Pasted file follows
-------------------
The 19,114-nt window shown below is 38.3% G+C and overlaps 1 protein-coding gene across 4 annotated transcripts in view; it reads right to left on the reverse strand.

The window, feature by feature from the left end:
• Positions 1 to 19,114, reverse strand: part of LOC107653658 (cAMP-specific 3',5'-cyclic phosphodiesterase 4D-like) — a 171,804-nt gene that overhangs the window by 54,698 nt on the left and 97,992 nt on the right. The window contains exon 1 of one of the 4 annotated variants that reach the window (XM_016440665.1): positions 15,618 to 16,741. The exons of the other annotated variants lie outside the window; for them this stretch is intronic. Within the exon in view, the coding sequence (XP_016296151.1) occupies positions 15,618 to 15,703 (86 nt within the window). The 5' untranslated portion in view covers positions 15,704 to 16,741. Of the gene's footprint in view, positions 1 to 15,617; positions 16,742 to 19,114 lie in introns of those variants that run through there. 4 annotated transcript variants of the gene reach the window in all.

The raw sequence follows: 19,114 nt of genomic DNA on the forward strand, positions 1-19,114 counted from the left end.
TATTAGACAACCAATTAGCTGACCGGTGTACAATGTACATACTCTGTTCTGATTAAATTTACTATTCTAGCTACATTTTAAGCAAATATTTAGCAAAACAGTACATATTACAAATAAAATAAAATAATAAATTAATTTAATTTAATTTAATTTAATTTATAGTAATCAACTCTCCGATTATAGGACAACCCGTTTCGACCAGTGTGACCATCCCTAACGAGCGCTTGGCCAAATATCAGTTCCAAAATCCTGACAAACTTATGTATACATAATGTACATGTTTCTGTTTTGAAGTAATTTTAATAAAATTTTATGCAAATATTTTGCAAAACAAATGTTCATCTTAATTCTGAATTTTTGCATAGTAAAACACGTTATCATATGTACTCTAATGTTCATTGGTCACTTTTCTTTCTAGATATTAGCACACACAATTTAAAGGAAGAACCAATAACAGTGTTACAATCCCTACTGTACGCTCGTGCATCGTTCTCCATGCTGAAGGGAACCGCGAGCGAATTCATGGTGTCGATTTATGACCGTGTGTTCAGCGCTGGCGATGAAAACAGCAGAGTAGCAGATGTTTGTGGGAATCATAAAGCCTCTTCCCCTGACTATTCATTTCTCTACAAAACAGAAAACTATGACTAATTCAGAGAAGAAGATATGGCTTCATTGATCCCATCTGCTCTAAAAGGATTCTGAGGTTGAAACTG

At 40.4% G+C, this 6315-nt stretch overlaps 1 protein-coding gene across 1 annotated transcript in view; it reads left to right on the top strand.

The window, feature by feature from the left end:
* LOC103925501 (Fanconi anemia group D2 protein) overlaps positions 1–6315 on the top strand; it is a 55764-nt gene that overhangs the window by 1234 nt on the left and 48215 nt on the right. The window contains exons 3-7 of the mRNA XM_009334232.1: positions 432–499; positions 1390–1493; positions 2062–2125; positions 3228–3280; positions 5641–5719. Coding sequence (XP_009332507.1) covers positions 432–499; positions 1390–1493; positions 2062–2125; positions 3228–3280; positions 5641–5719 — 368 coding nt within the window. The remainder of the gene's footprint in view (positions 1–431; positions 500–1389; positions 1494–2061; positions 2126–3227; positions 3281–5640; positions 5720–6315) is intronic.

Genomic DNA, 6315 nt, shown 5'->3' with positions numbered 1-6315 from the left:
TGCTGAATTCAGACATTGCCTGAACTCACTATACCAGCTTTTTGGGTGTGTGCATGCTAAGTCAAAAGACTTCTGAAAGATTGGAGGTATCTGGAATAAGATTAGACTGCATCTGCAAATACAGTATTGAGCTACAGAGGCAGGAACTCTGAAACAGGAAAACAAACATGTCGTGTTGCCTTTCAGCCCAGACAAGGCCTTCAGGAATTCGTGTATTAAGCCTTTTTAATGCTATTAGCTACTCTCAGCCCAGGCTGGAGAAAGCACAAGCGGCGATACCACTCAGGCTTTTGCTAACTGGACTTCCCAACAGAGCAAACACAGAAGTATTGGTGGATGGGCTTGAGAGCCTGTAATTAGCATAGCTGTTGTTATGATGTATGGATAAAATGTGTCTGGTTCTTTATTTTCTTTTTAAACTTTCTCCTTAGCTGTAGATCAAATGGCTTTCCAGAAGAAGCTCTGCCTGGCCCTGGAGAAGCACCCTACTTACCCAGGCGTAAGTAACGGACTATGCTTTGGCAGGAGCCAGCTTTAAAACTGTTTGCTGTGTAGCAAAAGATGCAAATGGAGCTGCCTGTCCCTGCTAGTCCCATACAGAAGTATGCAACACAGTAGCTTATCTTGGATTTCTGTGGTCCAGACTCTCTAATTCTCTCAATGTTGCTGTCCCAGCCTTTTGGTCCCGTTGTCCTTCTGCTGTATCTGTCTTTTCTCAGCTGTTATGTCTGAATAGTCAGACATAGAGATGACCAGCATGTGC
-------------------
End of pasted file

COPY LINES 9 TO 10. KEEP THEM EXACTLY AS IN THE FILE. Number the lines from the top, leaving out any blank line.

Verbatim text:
Genomic DNA, 6315 nt, shown 5'->3' with positions numbered 1-6315 from the left:
TGCTGAATTCAGACATTGCCTGAACTCACTATACCAGCTTTTTGGGTGTGTGCATGCTAAGTCAAAAGACTTCTGAAAGATTGGAGGTATCTGGAATAAGATTAGACTGCATCTGCAAATACAGTATTGAGCTACAGAGGCAGGAACTCTGAAACAGGAAAACAAACATGTCGTGTTGCCTTTCAGCCCAGACAAGGCCTTCAGGAATTCGTGTATTAAGCCTTTTTAATGCTATTAGCTACTCTCAGCCCAGGCTGGAGAAAGCACAAGCGGCGATACCACTCAGGCTTTTGCTAACTGGACTTCCCAACAGAGCAAACACAGAAGTATTGGTGGATGGGCTTGAGAGCCTGTAATTAGCATAGCTGTTGTTATGATGTATGGATAAAATGTGTCTGGTTCTTTATTTTCTTTTTAAACTTTCTCCTTAGCTGTAGATCAAATGGCTTTCCAGAAGAAGCTCTGCCTGGCCCTGGAGAAGCACCCTACTTACCCAGGCGTAAGTAACGGACTATGCTTTGGCAGGAGCCAGCTTTAAAACTGTTTGCTGTGTAGCAAAAGATGCAAATGGAGCTGCCTGTCCCTGCTAGTCCCATACAGAAGTATGCAACACAGTAGCTTATCTTGGATTTCTGTGGTCCAGACTCTCTAATTCTCTCAATGTTGCTGTCCCAGCCTTTTGGTCCCGTTGTCCTTCTGCTGTATCTGTCTTTTCTCAGCTGTTATGTCTGAATAGTCAGACATAGAGATGACCAGCATGTGC